Mozart: Don Giovanni, K527 - MusicAeterna, Teodor Currentzis

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Product Details

Don Giovanni, K527
MusicAeterna & MusicAeterna Choir, Teodor Currentzis
Sony Classical
3 CD
Your Price:
$59.99 (You save $10.00)
Catalogue Number: 88985316032

Product Description

The eagerly awaited release of Don Giovanni represents the culmination of the critically acclaimed cycle of Mozart's Da Ponte operas from the charismatic conductor Teodor Currentzis and MusicAeterna, the orchestra and choir he founded in Siberia.

Don Giovanni is the final chapter in a 4-year project that Sony Classical has undertaken with Currentzis and MusicAeterna to create new no-compromise studio recordings of Mozart's most important operatic works.

In their quest for perfection, the musicians recorded the whole of Don Giovanni twice. Currentzis discarded the results of the first recording sessions in late 2014 almost in their entirety. 

Living in a unique artistic community based in Perm, Russia, these artists strive to work and record under ideal conditions. Currentzis' stated goal with this project was "to show what can be achieved if you avoid the factory approach of the classical music mainstream." 

The recordings represent an unprecedented commitment by the artists in terms of preparation, session & postproduction time, and the quest for the best possible sound. They also embody a radical new approach to orchestral virtuosity, as well as fidelity to the score, vocal style and performance practice.

Speaking about the masterpiece that he left for last in recording the cycle, Currentzis said:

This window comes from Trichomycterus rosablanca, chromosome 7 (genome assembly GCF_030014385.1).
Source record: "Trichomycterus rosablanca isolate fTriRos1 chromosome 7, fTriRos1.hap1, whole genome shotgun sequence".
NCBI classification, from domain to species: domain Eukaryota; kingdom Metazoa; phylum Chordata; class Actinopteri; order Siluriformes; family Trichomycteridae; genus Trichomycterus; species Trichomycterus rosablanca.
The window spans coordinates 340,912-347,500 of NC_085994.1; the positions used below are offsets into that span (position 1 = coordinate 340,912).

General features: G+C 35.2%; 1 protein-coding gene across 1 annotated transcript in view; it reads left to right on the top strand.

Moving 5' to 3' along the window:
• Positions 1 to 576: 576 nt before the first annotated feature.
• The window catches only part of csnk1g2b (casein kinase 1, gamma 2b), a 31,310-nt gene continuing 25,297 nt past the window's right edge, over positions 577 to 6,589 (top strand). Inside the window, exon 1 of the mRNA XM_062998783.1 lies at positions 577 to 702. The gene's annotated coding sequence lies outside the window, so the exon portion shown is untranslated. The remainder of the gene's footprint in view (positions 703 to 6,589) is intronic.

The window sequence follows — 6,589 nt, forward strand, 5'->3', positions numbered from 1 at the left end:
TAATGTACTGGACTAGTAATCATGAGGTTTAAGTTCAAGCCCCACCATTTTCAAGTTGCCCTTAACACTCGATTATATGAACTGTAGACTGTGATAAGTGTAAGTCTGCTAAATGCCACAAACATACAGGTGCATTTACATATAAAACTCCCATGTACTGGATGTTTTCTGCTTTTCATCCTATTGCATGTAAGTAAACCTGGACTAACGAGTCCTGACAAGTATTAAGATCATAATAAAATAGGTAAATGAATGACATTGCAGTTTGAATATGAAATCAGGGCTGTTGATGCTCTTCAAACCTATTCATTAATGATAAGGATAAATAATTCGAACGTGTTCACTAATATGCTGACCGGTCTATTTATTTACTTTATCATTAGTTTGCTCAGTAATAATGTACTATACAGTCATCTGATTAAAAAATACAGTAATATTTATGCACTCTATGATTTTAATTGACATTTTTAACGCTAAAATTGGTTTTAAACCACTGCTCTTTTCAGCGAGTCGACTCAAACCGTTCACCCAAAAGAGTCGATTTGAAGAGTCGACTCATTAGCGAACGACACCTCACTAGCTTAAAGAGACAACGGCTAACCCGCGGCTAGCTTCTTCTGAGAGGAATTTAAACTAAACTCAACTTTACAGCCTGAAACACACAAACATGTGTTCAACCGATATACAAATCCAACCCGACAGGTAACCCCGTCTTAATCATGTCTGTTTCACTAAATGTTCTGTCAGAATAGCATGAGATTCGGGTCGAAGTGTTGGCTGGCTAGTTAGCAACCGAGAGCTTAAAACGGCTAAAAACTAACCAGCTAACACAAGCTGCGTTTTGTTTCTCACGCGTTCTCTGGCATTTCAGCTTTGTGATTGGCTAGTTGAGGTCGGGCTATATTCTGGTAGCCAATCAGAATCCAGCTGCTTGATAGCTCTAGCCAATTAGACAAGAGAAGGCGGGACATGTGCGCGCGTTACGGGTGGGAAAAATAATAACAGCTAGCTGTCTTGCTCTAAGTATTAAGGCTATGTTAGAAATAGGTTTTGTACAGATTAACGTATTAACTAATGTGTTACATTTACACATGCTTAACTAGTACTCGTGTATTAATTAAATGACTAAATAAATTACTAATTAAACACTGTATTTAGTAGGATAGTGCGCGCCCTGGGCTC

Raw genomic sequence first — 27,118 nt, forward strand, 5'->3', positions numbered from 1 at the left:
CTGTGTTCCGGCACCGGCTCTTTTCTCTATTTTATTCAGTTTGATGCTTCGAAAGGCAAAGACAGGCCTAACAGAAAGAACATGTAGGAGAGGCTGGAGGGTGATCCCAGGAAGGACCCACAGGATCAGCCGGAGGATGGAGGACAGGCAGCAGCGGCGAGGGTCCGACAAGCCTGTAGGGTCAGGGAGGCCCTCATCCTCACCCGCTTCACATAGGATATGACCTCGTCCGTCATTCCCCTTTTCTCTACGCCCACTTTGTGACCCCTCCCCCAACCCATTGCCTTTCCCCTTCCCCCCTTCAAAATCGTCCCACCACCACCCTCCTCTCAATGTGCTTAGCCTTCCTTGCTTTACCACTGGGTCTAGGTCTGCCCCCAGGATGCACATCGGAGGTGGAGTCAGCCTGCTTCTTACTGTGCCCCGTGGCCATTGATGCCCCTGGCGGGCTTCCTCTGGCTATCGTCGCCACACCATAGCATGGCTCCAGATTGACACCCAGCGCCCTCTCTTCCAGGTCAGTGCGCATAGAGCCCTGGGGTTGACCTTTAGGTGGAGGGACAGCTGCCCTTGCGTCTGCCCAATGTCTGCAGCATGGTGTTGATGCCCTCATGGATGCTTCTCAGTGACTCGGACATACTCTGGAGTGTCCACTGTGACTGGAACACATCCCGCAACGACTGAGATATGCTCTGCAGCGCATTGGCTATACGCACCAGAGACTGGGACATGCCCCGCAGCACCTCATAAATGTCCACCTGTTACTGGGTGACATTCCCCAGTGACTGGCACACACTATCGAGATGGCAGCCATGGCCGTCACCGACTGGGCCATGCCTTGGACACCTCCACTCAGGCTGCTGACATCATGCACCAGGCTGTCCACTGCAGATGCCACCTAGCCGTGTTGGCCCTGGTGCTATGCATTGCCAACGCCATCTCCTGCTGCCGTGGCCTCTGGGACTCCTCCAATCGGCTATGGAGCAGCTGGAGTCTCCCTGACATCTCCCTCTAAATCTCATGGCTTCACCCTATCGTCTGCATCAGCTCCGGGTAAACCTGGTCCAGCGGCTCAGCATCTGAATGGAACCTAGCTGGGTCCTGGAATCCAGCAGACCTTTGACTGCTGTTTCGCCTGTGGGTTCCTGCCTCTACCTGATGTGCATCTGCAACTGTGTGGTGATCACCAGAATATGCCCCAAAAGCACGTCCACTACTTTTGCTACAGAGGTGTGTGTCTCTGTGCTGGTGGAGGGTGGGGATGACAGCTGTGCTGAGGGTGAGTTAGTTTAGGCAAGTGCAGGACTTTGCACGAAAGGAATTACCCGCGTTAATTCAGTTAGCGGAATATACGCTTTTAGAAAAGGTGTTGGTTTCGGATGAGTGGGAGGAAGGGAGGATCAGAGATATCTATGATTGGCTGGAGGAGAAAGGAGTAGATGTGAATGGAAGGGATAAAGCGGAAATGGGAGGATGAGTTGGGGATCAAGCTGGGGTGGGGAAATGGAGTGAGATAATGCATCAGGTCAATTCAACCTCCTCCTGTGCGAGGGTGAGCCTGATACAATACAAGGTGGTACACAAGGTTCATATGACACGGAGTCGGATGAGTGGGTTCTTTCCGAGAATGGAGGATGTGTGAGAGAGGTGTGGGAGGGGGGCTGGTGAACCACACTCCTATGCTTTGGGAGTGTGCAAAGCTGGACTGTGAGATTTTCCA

"With this work he broke the boundaries of the genre and when I try to find the next step forward from Don Giovanni, there is none. I feel that the next step in opera is probably Alban Berg's Wozzeck. Mozart went in a direction that was very difficult to follow. He composed with such virtuosity of time, colour, orchestration, voices and ensembles that he was almost impossible to follow. There were other Dons before Mozart's, the character was legendary. But Mozart's Don Giovanni made the legend go viral, all the way to Rainer Maria Rilke; it inspired a period of great poetry and inspired the Romantics, not as a musical wave but as a literary and philosophical wave….This opera is our great inheritance, which is why all these philosophers and musicologists are still dealing with it."

About his approach to the music:

"One of the alluring qualities of Mozart: he invites you on stage, he wants the audience to live in his world; especially in Don Giovanni, he invites you to be a part of this psychoanalytic game, to be at the centre of the experiment, at the centre of the "transpositions" that take place. In seeking to achieve that, we tried to create a sound that is different from Così fan tutte and Figaro, a sound that would have the coldness of the Salzburg church music tradition – that of the Masses or the Requiem – the sound of Michael Haydn, that goes all the way back to Biber; it's a very specific sound, humming the meek solemnity of the old churches of Salzburg with a mysterious sonority. In other, more physical parts, we switch to a Mediterranean sound, a Baroque sound. Don Giovanni is hard because you need two orchestras: you need a very serious orchestra, a Central European orchestra that plays "Or sai chi l'onore", that plays the overture and then you need the other sound, the Mediterranean sound for the other part of Mozart which loves his surrogate motherland, Italy, and is very open. His amazing nature contains two worlds. We really worked a lot on our sound to reflect this combination."

The recording sessions started in the Tchaikovsky State Opera and Ballet Theatre, Perm, Russia on September 30, 2014. The work was done in daily sessions of up to 12 hours, which the MusicAeterna orchestra and choir as well as their conductor are used to dedicating to their recording projects.